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Thread: Global memory "bitfield" technique

  1. #1
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    Global memory "bitfield" technique

    My main question is if it is possible to create bit-field in global memory.

    Now I know for various reasons Khronos group rejected bit-fields, so only way is to "emulate" them with bigger data types. The most suitable is probably byte (uchar), so I would use byte-field as storage, but treat it as bit-field with some bitwise magic.

    The problem is how to access that data storage correctly. Because there's no synchronization at global level, I can't read & write to same buffer in single kernel run.. it could mess the data (At least I think.. I may read the value and right away other item would write there, making my recently read item "expired"). So reading the byte, writing at desired bit and writing byte back could result in error.

    I can come up with only one solution - to write only that one bit and leave others untouched, but I don't think that's possible in current hardware.

    Of course one can simply use bytes as bits, but with small memory sizes and even more limited buffer sizes, their number may be insufficient.

    Any suggestions? I would also appreciate if someone has different idea how to pack results that consist only of "true" and "false".

  2. #2
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    Re: Global memory "bitfield" technique

    Hi!

    Yeah I had the same problem, I think it depends on the problem that you'd like to solve.
    I wrote a program which used Schönhage's algorithm to calculate the factorial of a number
    in the fastest way. Using the long16 number and tricking with bits was a nice for this problem, but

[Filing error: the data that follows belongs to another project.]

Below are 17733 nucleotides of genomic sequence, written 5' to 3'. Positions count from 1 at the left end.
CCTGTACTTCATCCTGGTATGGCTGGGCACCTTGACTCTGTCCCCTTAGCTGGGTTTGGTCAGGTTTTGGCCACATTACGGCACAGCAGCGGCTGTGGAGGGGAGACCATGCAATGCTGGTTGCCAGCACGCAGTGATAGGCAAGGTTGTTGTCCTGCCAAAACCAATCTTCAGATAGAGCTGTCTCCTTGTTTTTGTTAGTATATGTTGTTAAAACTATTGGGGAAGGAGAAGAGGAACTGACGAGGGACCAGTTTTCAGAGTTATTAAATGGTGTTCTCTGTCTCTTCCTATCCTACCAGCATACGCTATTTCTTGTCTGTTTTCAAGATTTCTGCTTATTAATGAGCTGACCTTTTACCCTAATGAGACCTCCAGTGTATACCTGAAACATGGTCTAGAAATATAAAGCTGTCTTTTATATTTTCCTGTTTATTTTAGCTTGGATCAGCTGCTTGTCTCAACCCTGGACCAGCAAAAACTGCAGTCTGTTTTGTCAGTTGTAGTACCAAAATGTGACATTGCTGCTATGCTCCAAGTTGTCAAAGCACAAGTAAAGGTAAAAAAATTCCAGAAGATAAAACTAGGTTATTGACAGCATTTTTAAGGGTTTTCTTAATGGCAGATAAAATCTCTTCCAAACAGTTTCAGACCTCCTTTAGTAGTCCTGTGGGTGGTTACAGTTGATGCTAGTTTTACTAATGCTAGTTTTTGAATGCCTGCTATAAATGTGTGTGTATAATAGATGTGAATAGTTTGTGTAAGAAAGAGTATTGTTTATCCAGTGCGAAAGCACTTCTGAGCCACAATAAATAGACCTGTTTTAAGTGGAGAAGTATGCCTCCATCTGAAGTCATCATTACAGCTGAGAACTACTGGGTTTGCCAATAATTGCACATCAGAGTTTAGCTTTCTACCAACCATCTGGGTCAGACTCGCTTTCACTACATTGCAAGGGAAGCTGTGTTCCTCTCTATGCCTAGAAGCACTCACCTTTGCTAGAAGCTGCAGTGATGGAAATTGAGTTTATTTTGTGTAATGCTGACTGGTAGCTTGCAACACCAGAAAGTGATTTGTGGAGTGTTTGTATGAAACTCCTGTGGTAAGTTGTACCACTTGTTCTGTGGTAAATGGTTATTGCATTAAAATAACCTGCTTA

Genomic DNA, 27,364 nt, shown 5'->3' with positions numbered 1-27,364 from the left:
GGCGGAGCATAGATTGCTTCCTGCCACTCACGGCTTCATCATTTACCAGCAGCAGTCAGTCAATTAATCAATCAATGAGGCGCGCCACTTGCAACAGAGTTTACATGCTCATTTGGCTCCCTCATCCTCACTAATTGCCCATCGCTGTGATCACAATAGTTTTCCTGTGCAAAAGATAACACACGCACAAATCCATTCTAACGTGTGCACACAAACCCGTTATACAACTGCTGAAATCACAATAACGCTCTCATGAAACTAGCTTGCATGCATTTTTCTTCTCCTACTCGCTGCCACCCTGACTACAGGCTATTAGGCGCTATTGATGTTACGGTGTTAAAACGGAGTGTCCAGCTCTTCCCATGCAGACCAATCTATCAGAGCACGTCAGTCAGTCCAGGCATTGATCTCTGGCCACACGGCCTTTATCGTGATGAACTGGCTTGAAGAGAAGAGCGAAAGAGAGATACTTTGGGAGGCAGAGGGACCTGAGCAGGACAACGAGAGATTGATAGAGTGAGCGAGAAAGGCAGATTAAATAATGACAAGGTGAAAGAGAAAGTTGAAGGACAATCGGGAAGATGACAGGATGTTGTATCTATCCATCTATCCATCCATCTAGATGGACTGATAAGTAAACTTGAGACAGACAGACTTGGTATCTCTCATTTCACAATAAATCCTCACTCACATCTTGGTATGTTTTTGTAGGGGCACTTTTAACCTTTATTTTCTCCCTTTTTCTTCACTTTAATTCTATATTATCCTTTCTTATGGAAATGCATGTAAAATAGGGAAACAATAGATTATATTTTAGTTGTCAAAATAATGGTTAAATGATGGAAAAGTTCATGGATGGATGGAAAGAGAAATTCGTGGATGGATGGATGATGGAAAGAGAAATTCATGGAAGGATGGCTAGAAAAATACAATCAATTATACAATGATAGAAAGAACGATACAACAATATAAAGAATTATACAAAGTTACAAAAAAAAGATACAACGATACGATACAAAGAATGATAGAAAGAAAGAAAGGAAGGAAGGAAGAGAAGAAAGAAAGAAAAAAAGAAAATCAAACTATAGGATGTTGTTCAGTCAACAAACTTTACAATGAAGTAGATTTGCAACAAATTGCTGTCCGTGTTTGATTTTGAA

I don't think that would fit your problem because mine wasn't so good at "parallelizing" so I could wirte my own "bitfield".
    As you said working bad with the data can cause inconsistency, so it's really hard to use bitfield technique.

  3. #3
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    Re: Global memory "bitfield" technique

    Quote Originally Posted by SAdam
    Hi!
    Yeah I had the same problem, I think it depends on the problem that you'd like to solve.
    I agree. If it would be in scenario where each run index map to one bit in such way that { idx0 -> bit0, idx1 -> bit1 } I could use what I've already done.. Specify local workgroup size as multiple of 8 (which is needed for performance reasons anyway with sizes multiples of 32), and appoint first processor of that octet to build whole byte from bits and save the result into memory.

    However, now I need something that would work with random access too. Starting with elements initialized to false, only requirement is that when a bit is set to true, it won't change it's value again.

    I think without global synchronization (which would be anyway unsuitable.. just imagine the access pattern) or more grained access to level of bits this is impossible, but maybe people with more experience bypassed this with other solution.. other than changing data-structure ofc.

  4. #4
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    Re: Global memory "bitfield" technique

    At last I have found solution to this:

    http://www.khronos.org/registry/cl/sdk/ ... ic_or.html

    I had in memory that I read about usefulness of atomics while operating with global memory, but haven't investigated this possibility until now.

  5. #5
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    Re: Global memory "bitfield" technique

    Quote Originally Posted by Dark_Raven
    At last I have found solution to this:

    http://www.khronos.org/registry/cl/sdk/ ... ic_or.html

    I had in memory that I read about usefulness of atomics while operating with global memory, but haven't investigated this possibility until now.
    global atomics are really slow on some hardware, and even if they weren't - if you're doing a lot of them it can still be a real bottleneck.

    It might be faster to write to the smallest atomic write size (which might not be byte, although you could always use a byte image), and then have a subsequent pass which compresses it back to bits - and store them at least using 32-bit ints.

    Or if the data is really sparse, create an edit list which is executed sequentially afterwards.

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